Bikur Cholim Hospital (Hebrew: בית החולים ביקור חולים) was a 200-bed general hospital in West Jerusalem, established in the 19th century[1] and closed due to financial difficulties in the second decade of the 21st century. Until then, it was the oldest hospital in the country still operating.

Bikur Cholim Hospital
Bikur Cholim Hospital in downtown Jerusalem
LocationWest Jerusalem
Care systemNon-profit
TypeDistrict General
Affiliated universityHebrew University of Jerusalem
NetworkShaare Zedek Medical Center
Emergency departmentyes
Openedc. 1826
Closedc. 2020

Bikur Cholim had obstetrics and cardiac departments, a modern neonatal intensive care unit, a pediatrics department, and bariatric and plastic surgery units.[2] After 2010 it treated some 60,000 patients annually. With 700 administrators, doctors, nurses, technicians and cleaners, it was one of Jerusalem's largest downtown employers. One-third of the doctors were Israeli Arabs, many of whom chose Bikur Holim for their residencies.[3]

In December 2012 the hospital was taken over by Shaare Zedek Medical Center and continued to function as a branch of Shaare Zedek. The main hospital was then closed down, with the building on Haneviim (Prophets') Street, the maternity ward, which serves the residents of the nearby neighborhoods and various clinics, continuing to operate. At the same time, plans were submitted to the planning authorities for the restoration of the historic structure and its integration into a complex that includes commercial and housing areas. In 2020 the authorities have decided to also close the maternity ward, following guidelines which require such wards be located next to hospitals that can provide special medical services in case they are needed.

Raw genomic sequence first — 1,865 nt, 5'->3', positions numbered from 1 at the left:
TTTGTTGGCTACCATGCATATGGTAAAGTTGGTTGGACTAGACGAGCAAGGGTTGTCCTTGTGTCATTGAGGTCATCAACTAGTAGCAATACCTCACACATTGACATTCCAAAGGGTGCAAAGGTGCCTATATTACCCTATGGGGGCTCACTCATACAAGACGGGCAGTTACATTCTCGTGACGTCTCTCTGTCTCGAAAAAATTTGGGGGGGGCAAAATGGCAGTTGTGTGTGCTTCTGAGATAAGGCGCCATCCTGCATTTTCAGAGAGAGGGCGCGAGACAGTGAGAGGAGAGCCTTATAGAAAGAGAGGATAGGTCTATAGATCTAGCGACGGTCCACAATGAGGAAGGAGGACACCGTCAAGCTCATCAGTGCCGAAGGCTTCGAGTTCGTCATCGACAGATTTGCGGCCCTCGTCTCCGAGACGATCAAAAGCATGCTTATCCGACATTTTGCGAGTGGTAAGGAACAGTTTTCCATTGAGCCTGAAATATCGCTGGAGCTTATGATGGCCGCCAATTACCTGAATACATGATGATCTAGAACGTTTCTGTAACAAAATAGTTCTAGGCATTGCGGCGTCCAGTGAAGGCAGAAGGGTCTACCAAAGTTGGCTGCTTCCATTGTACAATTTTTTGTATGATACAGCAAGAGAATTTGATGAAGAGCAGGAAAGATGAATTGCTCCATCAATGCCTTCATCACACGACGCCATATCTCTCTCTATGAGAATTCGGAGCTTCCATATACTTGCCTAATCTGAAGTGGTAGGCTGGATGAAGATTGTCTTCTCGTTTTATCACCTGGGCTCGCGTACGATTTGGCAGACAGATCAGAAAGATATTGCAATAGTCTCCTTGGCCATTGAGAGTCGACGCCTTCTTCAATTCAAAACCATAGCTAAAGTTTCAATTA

Old City (c. 1826-1947)


Bikur Cholim opened in a rented building in the Old City around 1826. In 1843, it had three rooms for patients. It was run by the Bikur Cholim society. After the Mission established a medical facility in the Old City, hoping to attract Jews, the society intensified its activity.[4] In 1854, a building was purchased which soon grew overcrowded. In 1864, another complex of buildings was acquired incorporating treatment rooms, a pharmacy, a hospice for the terminally ill and administrative offices. The Ashkenazi Perushim Hospital, as it was known, became the favorite charity of the British Jewish philanthropist Moses Montefiore, who described the facility in his diary in 1875. The general ward consisted of two rooms, each with eight beds. One room was reserved for men, and the other for women. In 1893, the hospital cared for 781 patients and treated 12,347 people in its out-patient clinics.[5]

The alley where the hospital stood between 1864 and 1947 is now named after it: Bikur Holim Street, otherwise known as Ṭarīq Ḥāret ash-Sharaf.[6]